A diplomatic scandal between Russia and Finland appeared to be brewing yesterday following reports that two Russian diplomats had been expelled from Finland–one this summer and one sometime last year–for alleged espionage activities. Finnish newspapers reportedly said that the two Russian diplomats had been declared “persona non grata” for acquiring classified information concerning the European Union from a Finnish Foreign Ministry official. Finnish security officials were quoted as saying that the incident was a serious one.
A Russian Foreign Ministry spokesman, meanwhile, expressed surprise yesterday that the incident had come to the public’s attention now. Russian sources also suggested that Moscow had objected to the diplomatic expulsions when they originally occurred, but had chosen to take no retaliatory measures against Finnish diplomats in Russia. Authorities in Helsinki have reportedly launched criminal proceedings against the unnamed Finnish diplomat accused of passing the secret information to Russia (Russian agencies, NTV, September 23).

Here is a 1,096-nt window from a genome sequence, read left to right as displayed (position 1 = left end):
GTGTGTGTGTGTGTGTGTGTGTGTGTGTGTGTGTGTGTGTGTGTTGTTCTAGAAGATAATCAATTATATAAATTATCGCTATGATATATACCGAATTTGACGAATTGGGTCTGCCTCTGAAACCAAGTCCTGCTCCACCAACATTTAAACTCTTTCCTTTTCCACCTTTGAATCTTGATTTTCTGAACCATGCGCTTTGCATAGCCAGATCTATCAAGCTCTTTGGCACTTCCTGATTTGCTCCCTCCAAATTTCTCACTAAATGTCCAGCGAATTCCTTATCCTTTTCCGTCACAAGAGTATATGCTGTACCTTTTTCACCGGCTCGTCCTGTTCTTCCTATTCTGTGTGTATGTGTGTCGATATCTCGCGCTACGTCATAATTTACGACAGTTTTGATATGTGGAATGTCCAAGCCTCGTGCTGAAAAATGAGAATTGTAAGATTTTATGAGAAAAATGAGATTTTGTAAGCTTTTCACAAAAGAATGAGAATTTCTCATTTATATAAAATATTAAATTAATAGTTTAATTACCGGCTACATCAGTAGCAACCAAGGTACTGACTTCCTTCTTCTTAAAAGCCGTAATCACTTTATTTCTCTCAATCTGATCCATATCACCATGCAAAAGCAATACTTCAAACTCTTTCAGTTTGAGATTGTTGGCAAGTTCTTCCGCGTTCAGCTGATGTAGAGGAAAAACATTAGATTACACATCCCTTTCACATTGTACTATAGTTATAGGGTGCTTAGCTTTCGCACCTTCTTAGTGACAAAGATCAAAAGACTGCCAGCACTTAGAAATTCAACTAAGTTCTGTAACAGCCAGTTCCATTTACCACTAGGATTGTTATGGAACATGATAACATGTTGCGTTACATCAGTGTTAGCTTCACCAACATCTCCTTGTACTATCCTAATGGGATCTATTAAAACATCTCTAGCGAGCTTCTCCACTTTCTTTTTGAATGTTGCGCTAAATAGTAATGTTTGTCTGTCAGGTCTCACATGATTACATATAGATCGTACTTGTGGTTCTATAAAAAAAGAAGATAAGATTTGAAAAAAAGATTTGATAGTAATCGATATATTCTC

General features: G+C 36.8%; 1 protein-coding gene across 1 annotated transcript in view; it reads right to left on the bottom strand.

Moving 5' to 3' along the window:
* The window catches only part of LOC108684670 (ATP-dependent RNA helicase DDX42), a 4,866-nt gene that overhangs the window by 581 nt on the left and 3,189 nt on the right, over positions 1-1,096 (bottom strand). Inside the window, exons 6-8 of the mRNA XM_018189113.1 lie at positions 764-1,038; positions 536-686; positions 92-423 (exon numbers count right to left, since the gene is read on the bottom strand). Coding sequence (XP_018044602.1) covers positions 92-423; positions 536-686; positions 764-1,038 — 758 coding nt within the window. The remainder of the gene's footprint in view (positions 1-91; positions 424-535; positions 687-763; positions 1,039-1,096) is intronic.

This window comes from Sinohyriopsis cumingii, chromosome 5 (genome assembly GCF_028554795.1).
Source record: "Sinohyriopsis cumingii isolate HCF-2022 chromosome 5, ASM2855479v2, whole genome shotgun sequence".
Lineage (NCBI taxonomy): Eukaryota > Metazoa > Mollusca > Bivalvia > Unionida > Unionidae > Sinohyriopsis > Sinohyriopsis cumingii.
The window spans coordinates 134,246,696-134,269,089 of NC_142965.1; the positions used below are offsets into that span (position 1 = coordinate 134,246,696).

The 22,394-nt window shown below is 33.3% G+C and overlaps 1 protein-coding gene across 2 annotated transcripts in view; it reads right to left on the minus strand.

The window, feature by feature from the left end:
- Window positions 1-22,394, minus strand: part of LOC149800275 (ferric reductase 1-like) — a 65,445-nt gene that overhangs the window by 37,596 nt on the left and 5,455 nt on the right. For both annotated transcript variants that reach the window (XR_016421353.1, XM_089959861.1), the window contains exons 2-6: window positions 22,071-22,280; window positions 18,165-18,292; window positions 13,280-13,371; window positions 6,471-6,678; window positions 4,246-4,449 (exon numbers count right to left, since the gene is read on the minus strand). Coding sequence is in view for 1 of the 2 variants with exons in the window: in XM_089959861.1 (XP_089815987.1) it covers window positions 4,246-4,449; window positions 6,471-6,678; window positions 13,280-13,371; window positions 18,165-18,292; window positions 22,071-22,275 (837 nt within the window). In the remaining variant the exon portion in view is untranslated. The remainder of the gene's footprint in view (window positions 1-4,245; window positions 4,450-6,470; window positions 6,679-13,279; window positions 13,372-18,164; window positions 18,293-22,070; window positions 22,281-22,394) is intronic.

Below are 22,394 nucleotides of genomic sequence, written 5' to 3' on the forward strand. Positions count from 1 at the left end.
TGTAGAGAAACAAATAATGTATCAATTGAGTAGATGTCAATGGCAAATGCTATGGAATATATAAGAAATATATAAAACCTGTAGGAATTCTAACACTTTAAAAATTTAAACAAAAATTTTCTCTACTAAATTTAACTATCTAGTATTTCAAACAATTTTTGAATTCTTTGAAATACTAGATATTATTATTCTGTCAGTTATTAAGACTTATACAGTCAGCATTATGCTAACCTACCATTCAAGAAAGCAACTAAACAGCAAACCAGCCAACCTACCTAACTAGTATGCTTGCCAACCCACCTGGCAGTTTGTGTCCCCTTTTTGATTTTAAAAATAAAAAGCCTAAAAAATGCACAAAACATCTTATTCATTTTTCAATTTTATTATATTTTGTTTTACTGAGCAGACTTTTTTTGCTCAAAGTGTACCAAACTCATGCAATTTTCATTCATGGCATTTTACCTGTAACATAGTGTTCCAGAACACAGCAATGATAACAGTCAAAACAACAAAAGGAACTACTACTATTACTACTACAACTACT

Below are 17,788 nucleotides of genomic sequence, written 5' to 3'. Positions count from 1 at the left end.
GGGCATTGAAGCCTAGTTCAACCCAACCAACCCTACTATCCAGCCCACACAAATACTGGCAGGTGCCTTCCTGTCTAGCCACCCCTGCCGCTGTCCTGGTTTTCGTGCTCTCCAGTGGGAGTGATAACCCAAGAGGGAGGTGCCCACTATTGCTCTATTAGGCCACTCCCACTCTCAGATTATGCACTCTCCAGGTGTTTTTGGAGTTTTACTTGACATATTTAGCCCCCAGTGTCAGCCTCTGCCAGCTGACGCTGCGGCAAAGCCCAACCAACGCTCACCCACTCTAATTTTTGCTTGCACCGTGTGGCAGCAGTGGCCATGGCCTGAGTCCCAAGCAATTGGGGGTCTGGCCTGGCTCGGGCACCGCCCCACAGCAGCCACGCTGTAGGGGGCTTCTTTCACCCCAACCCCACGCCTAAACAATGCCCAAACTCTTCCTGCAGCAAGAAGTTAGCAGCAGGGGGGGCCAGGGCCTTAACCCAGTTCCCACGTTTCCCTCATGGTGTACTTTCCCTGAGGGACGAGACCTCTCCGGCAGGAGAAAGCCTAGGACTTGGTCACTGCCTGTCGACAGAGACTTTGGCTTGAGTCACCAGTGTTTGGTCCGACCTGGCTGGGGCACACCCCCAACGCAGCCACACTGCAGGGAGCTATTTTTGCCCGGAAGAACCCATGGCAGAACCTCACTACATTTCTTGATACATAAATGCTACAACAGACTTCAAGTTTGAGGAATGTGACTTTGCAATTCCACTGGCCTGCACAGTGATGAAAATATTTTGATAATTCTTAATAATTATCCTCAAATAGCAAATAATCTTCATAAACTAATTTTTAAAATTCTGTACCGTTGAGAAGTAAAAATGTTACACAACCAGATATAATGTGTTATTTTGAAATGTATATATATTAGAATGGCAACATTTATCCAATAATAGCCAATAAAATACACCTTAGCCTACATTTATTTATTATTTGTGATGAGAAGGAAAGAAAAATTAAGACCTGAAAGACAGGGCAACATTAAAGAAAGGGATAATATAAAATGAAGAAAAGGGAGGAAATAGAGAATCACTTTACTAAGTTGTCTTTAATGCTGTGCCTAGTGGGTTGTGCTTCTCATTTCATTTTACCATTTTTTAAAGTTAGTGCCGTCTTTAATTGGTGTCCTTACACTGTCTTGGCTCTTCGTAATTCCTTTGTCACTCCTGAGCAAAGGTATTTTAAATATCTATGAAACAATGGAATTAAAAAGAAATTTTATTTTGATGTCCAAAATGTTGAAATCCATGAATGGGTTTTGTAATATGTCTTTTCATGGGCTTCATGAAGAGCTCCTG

The spy wrangle between Russia and Finland is not the first for Moscow this year. In March, Norway announced that it had expelled five Russian diplomats for spying, and Moscow retaliated by ordering two Norwegian diplomats out of Russia. The incident briefly roiled relations between the two countries (see the Monitor, March 19). Then, in early July, Russia and South Korea became involved in an acrimonious spy row that is yet to be fully resolved. It began when Russian authorities arrested a South Korean diplomat for allegedly procuring classified information from a Russian Foreign Ministry official. The ensuing diplomatic brouhaha, which eventually cost South Korean Foreign Minister Park Chung-soo his job, was expected to be the subject of talks this week in New York between Foreign Ministry officials from Russia and South Korea (Kyodo, September 17; see also the Monitor, July 30, August 5).
RUSSIAN LAWMAKERS IN IRAN.